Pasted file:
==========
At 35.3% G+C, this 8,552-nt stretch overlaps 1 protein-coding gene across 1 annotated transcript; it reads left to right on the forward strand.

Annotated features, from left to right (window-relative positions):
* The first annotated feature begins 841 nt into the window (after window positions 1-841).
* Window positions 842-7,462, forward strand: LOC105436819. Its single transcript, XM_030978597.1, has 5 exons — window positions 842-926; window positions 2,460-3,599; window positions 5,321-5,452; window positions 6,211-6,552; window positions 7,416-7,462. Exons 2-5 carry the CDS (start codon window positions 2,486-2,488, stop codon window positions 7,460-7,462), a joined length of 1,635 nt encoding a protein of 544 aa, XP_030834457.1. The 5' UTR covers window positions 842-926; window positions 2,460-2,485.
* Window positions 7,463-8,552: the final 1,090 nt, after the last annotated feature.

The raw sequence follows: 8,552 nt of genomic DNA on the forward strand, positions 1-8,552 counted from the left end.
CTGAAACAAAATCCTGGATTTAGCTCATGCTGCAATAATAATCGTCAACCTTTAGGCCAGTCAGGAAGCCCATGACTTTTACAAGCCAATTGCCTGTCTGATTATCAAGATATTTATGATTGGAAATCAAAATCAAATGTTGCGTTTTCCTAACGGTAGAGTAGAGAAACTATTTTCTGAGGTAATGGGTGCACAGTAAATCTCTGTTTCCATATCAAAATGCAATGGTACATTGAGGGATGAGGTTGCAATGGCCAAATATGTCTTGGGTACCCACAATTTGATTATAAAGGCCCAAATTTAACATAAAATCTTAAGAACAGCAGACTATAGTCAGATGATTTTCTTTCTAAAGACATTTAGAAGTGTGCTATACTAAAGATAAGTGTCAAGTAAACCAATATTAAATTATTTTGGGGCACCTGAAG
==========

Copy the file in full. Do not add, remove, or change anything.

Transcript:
At 35.3% G+C, this 8,552-nt stretch overlaps 1 protein-coding gene across 1 annotated transcript; it reads left to right on the forward strand.

Annotated features, from left to right (window-relative positions):
* The first annotated feature begins 841 nt into the window (after window positions 1-841).
* Window positions 842-7,462, forward strand: LOC105436819. Its single transcript, XM_030978597.1, has 5 exons — window positions 842-926; window positions 2,460-3,599; window positions 5,321-5,452; window positions 6,211-6,552; window positions 7,416-7,462. Exons 2-5 carry the CDS (start codon window positions 2,486-2,488, stop codon window positions 7,460-7,462), a joined length of 1,635 nt encoding a protein of 544 aa, XP_030834457.1. The 5' UTR covers window positions 842-926; window positions 2,460-2,485.
* Window positions 7,463-8,552: the final 1,090 nt, after the last annotated feature.

The raw sequence follows: 8,552 nt of genomic DNA on the forward strand, positions 1-8,552 counted from the left end.
CTGAAACAAAATCCTGGATTTAGCTCATGCTGCAATAATAATCGTCAACCTTTAGGCCAGTCAGGAAGCCCATGACTTTTACAAGCCAATTGCCTGTCTGATTATCAAGATATTTATGATTGGAAATCAAAATCAAATGTTGCGTTTTCCTAACGGTAGAGTAGAGAAACTATTTTCTGAGGTAATGGGTGCACAGTAAATCTCTGTTTCCATATCAAAATGCAATGGTACATTGAGGGATGAGGTTGCAATGGCCAAATATGTCTTGGGTACCCACAATTTGATTATAAAGGCCCAAATTTAACATAAAATCTTAAGAACAGCAGACTATAGTCAGATGATTTTCTTTCTAAAGACATTTAGAAGTGTGCTATACTAAAGATAAGTGTCAAGTAAACCAATATTAAATTATTTTGGGGCACCTGAAG